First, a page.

An international team of researchers have for the first time observed a nanoscale symmetry hidden in solid state matter that shows the same attributes as the well known golden ratiofrom art and architecture. The new discovery appears in the current issue of Science.
To reveal the hidden quantum symmetry, the researchers worked with the magnetic material cobalt niobate in “chains” only one atom wide. When applying a magnetic field at right angles to an aligned spin the magnetic chain transforms into a quantum critical state. “The system reaches a quantum uncertain – or a Schrödinger cat state. This is what we did in our experiments with cobalt niobate. We have tuned the system exactly in order to turn it quantum critical,” explained researcher Prof. Alan Tennant, from the Helmholtz-Zentrum Berlin f�r Materialien und Energie in Germany.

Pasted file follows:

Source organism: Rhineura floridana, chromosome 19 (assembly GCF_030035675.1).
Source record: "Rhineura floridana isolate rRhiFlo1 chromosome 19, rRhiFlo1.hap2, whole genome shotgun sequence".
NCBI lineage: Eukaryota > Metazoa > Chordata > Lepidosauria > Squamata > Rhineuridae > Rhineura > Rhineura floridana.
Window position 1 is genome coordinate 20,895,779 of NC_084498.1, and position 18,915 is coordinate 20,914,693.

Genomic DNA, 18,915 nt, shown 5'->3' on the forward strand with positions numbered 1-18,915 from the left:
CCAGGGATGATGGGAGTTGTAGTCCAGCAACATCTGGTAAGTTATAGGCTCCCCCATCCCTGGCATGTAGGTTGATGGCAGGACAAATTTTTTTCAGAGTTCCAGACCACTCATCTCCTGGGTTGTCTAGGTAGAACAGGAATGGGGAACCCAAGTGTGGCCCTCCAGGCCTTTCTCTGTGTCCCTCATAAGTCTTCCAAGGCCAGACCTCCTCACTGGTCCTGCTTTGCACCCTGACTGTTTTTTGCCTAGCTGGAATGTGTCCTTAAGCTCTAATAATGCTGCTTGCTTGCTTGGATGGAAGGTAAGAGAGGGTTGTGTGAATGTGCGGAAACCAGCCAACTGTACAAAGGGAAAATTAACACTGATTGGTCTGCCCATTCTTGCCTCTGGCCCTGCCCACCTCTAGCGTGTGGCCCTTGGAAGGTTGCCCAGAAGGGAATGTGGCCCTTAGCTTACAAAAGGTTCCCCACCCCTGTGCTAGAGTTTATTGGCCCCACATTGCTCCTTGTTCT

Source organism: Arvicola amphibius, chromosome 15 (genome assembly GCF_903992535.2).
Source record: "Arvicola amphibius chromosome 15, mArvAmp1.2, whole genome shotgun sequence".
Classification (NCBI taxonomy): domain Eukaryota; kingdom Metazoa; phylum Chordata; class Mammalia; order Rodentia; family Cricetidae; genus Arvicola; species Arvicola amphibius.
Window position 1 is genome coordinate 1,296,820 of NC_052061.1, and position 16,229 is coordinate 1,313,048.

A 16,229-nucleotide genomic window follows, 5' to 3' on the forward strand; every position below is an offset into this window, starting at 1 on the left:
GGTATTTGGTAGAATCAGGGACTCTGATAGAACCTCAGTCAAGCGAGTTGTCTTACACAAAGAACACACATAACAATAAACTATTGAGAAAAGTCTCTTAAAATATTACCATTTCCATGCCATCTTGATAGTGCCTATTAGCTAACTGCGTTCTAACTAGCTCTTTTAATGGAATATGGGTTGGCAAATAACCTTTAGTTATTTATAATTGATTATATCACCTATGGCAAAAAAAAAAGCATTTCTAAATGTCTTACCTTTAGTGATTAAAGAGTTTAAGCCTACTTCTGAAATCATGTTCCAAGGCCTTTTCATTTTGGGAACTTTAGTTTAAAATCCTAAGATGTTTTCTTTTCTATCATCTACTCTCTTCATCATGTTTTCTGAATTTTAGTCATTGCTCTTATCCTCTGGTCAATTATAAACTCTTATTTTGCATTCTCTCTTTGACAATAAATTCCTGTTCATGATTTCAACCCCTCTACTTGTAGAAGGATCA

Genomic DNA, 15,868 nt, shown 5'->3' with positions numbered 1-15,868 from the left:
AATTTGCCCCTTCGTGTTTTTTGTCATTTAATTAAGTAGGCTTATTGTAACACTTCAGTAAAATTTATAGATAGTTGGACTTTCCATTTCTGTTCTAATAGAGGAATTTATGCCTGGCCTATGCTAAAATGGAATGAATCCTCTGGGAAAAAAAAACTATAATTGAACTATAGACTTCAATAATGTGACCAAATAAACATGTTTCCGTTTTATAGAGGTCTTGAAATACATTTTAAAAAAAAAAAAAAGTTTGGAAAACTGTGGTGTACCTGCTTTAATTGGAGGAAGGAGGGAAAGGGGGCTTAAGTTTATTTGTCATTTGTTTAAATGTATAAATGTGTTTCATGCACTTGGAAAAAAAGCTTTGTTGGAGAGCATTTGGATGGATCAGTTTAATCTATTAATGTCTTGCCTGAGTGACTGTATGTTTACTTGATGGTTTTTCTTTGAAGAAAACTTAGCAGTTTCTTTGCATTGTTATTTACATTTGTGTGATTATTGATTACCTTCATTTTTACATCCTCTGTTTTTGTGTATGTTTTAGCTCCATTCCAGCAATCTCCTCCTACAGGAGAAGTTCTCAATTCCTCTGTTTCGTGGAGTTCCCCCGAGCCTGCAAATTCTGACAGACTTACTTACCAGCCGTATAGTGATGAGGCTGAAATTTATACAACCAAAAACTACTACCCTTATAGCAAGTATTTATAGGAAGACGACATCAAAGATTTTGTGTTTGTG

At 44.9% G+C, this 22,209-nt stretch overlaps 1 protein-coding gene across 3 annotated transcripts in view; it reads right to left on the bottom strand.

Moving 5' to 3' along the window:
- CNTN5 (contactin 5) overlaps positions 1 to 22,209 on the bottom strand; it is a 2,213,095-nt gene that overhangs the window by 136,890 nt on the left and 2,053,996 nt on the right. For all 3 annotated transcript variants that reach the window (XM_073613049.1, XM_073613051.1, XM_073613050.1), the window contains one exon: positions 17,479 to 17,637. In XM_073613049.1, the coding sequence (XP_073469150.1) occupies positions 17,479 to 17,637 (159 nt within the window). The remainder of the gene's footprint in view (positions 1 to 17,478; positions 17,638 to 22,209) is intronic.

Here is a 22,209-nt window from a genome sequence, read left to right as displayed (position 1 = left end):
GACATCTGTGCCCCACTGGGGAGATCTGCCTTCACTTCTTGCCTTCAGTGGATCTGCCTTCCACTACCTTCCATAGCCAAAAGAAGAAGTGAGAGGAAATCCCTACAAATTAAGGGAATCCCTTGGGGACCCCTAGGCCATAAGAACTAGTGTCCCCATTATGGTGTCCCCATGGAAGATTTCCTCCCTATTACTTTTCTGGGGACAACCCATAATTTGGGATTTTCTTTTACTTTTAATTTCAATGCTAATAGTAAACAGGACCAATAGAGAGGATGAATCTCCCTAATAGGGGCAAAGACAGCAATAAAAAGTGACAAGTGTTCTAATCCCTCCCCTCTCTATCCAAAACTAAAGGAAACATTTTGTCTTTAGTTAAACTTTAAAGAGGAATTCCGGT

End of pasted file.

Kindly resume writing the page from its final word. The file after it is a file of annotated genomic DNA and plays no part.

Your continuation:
Dr. Coldea is convinced that this is no coincidence. “It reflects a beautiful property of the quantum system – a hidden symmetry. Actually quite a special one called E8 by mathematicians, and this is its first observation in a material,” he adds.
The observed resonant states provide a dramatic illustration of the way in which mathematical theories developed for classical physics may find application in nanoscale science. “Such discoveries are leading physicists to speculate that the quantum, atomic scale world may have its own underlying order. Similar surprises may await researchers in other materials in the quantum critical state,” noted Prof. Tennant.
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